License limits and monopolies discussed at cannabis hearing

Various stakeholders in Guam’s potential recreational cannabis industry met for the second time Friday night to discuss the draft regulations, again raising the issue of “vertical integration,” but also expressing concerns with license fees and rumors about limiting licenses.

Some speakers during the first meeting on Thursday spoke favorably about allowing a business to engage not only in the cannabis retail aspect but also in cultivation or in manufacturing, or any combination.

The draft rules, as written, currently do not allow a cannabis cultivator to also have another type of license.

But Monique Amani, co-owner of Mosa’s Joint restaurant, who is looking into starting an edibles business, said Friday that she is against vertical integration over concerns it would lead to monopolies by large businesses able to afford buying up licenses.

“I just believe licenses should not be limited at all. … Anybody should be able to get a license as long as they can come up with the money to get it,” Amani said. But when asked to clarify, Amani said she believed a company should not be able to buy all three types of licenses.

“Just like a liquor license. You can’t distribute and own a restaurant, you can’t do both. So why should marijuana be any different?” she added.

Limiting participation

Denise Selk also levied concerns with limiting participation to a few companies, and added that vertical integration, while good in theory, could allow wealthy groups to create several companies to vertically integrate.

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“There are several important points to consider regarding the proposed rules and regulations that favor the big companies and wealthy groups, which have created barriers to entry in the cannabis business,” Selk said as she began her testimony. 

But Selk later lent some insight into the source of some of the concerns of small business owners regarding the acquisition of licenses.

As a member of the Cannabis Control Board clarified a few times Friday night, there are neither any plans nor rules that limit how many licenses are issued.

When asked where this information came from, Selk said it was “spreading like wildfire through Guam” and that “two large foreign companies are being considered.”

“That is unsettling, because we’d like to give local companies a chance and not these large conglomerates, where the money will be siphoned off island,” she said.

This information is being shared online and by word of mouth, Selk said.

Education campaign

Therese Arriola, director of the Guam Behavioral Health and Wellness Center and a member of the CCB, said there will “definitely” be a proper educational campaign when the regulations are finalized so that these concerns “are laid to rest.”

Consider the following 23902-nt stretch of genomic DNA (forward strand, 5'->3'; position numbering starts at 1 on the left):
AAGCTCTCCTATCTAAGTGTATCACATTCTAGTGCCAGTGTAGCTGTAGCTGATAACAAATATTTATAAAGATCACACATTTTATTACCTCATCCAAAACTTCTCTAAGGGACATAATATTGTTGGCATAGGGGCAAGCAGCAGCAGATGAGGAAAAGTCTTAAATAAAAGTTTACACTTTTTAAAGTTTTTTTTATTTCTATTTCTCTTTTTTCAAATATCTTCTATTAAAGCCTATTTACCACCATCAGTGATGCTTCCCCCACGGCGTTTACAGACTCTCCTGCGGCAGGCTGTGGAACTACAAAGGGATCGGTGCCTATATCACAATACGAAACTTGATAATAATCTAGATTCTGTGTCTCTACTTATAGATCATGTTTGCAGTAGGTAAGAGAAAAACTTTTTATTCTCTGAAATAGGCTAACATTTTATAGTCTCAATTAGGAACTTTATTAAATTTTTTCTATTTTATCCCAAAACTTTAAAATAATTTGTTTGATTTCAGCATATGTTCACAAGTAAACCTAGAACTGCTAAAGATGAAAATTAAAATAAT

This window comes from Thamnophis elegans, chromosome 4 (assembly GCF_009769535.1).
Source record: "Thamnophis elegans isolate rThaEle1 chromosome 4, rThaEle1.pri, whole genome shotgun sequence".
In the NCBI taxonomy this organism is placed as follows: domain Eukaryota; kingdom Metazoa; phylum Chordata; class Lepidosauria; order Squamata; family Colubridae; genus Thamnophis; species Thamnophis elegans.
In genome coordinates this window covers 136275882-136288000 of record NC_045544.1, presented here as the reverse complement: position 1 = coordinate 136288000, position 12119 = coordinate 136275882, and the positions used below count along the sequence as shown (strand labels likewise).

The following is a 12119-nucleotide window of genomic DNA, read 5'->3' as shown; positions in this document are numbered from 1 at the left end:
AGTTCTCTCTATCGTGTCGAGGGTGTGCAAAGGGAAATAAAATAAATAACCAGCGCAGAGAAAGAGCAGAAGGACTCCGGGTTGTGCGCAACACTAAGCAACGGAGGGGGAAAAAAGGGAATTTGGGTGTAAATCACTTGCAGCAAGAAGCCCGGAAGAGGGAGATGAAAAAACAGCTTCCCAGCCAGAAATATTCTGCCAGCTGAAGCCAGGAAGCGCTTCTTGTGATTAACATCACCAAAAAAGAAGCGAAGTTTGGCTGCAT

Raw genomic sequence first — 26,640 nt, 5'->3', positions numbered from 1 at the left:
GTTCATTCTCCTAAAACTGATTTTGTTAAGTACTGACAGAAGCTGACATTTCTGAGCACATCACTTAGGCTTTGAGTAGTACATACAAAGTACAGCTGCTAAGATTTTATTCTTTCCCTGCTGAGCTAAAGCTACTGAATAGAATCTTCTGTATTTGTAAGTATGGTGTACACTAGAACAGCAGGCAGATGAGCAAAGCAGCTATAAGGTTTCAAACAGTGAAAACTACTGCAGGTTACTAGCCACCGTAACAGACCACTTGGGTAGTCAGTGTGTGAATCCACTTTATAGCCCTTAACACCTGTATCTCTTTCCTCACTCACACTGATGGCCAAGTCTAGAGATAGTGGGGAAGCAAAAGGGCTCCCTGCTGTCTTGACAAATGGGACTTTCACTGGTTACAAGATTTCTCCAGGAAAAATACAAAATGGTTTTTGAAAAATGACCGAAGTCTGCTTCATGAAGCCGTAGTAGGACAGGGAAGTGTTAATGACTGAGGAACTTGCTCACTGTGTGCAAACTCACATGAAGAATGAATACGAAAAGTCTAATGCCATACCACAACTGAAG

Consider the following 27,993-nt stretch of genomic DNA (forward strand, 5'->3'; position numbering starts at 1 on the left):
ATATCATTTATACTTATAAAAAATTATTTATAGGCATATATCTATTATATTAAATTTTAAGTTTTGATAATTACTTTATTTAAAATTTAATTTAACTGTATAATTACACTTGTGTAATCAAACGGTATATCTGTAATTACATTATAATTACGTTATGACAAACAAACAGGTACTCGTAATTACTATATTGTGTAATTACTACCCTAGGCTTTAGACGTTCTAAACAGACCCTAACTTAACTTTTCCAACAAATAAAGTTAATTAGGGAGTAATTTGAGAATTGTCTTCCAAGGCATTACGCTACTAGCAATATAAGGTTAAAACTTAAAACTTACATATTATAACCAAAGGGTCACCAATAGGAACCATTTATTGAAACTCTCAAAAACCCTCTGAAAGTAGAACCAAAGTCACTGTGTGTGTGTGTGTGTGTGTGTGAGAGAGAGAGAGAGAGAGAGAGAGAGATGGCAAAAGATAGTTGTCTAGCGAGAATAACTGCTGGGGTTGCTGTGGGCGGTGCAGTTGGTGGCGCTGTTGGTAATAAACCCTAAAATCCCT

Selk’s concerns, however, extended to licensing fees and how more expensive fees can be barriers to entry for small business owners.

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There are varying tiers of licenses for cultivation, but the cannabis product manufacturing fee begins with $5,000 for an application and the new license fee is another $5,000. The fee is the same for renewal and a permit to operate.  

This is too high, Selk said, and the board should consider the effects of the pandemic. 

“Right now, my husband and I are baking banana bread and standing at Talofofo Bay and holding up signs and selling them, just to be able to pay our power and our water,” she added.


Moving back to vertical integration and monopolies, Andrea Pellacani, of Grassroots Guam, said the proposed cap of 10,000 square feet on canopies for cultivation is the most critical component to avoiding monopolies.

“We’re not going to have acres and hectares of cannabis farms here. There is no need to limit to a 60/40 or 70/30 (cultivator distribution rule) at a 10,000-square-foot canopy size. If you can only own one cultivation license and the maximum canopy space is 10,000 … that is the single most important thing you can do to preventing monopolies,” she said.

Anything further would need to balance people’s ability to stay in business, and all vertical integration does is allow a certain level of quality control with supply, Pellacani said.

But attorney Vanessa Williams, chairwoman of the Cannabis Control Board, said it will be hard to project what the demand will be and where the sweet spot is between supply and demand. Pellacani acknowledged it would be best to avoid oversupplying the market, and ensuring the market is robust will be a challenge for the board over the next five years.

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Public hearings

The public hearings will continue from 9 a.m. to 5 p.m. today.

• Via Zoom: Meeting ID: 698 255 5129. Password: CCBGUAM. The Zoom meeting is limited to the first 100 participants.


• Show up in the large conference room at the Governor’s Complex at Adelup in Hagåtña.

Under the proposed rules, a cannabis business must have at least 51% ownership by a Guam resident. The proposed permits and fees can be as high as $15,000.

More information can be found on the Cannabis Control Board page at

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